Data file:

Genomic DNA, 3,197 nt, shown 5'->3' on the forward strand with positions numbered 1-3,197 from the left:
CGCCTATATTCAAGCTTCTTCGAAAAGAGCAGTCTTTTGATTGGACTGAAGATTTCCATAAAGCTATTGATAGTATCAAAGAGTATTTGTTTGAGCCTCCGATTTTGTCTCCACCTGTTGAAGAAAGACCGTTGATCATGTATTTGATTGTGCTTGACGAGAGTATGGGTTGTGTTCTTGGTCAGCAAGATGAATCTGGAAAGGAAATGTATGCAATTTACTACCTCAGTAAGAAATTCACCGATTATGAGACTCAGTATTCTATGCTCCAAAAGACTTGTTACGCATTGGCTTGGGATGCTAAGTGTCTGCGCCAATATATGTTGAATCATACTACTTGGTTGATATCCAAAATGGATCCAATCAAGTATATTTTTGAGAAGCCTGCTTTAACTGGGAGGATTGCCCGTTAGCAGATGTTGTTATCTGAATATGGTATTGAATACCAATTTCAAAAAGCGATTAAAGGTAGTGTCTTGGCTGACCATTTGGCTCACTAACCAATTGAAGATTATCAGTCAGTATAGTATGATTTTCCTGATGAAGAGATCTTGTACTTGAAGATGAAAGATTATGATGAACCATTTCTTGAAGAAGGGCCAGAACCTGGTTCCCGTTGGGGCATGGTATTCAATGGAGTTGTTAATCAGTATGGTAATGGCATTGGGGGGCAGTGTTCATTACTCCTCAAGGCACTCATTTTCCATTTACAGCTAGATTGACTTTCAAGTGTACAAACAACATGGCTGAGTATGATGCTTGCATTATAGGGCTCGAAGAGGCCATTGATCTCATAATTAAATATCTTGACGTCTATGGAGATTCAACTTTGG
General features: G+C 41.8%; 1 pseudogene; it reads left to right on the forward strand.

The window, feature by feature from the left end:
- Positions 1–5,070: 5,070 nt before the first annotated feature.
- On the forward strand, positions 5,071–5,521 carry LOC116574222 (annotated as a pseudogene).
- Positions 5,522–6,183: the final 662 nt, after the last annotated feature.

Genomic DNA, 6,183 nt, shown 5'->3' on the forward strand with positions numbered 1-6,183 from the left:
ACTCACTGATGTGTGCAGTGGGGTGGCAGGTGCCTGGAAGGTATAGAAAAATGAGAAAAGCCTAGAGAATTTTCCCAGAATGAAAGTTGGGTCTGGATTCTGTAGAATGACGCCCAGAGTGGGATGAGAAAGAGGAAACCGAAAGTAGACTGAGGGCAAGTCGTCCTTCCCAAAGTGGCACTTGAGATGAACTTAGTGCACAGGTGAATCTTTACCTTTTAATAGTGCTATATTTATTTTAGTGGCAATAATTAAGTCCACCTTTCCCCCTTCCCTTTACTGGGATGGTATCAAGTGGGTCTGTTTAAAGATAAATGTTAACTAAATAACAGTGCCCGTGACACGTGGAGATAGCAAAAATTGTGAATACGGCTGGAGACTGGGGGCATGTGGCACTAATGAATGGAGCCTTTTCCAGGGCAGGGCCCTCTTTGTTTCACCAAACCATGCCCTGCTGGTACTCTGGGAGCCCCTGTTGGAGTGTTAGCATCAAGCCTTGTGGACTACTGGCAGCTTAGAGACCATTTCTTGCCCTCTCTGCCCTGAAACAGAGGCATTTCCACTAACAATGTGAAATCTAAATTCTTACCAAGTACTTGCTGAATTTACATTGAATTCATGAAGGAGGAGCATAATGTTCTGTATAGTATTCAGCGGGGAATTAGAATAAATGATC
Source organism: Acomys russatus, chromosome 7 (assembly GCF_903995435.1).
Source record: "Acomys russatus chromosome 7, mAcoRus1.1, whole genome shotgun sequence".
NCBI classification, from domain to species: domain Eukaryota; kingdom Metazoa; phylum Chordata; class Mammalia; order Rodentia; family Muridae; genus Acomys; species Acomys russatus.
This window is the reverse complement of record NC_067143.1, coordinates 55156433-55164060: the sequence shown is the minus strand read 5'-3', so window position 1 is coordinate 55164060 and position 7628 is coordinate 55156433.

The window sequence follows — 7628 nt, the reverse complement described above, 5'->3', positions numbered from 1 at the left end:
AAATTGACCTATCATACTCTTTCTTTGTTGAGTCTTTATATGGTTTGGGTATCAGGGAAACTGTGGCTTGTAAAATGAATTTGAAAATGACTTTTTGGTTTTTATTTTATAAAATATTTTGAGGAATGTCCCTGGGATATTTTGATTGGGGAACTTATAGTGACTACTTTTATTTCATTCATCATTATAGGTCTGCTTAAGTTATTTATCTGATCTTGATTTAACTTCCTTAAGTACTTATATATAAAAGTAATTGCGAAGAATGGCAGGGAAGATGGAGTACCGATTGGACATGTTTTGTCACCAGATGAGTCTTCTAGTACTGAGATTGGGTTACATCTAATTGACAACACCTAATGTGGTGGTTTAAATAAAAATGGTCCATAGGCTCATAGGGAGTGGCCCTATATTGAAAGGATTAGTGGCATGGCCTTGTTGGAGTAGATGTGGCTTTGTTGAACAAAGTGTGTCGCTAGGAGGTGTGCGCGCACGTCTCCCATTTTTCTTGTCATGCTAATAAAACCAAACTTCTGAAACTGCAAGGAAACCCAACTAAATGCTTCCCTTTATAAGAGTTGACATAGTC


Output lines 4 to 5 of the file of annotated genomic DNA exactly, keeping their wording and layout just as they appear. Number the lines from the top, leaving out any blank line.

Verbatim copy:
The window, feature by feature from the left end:
- Positions 1–5,070: 5,070 nt before the first annotated feature.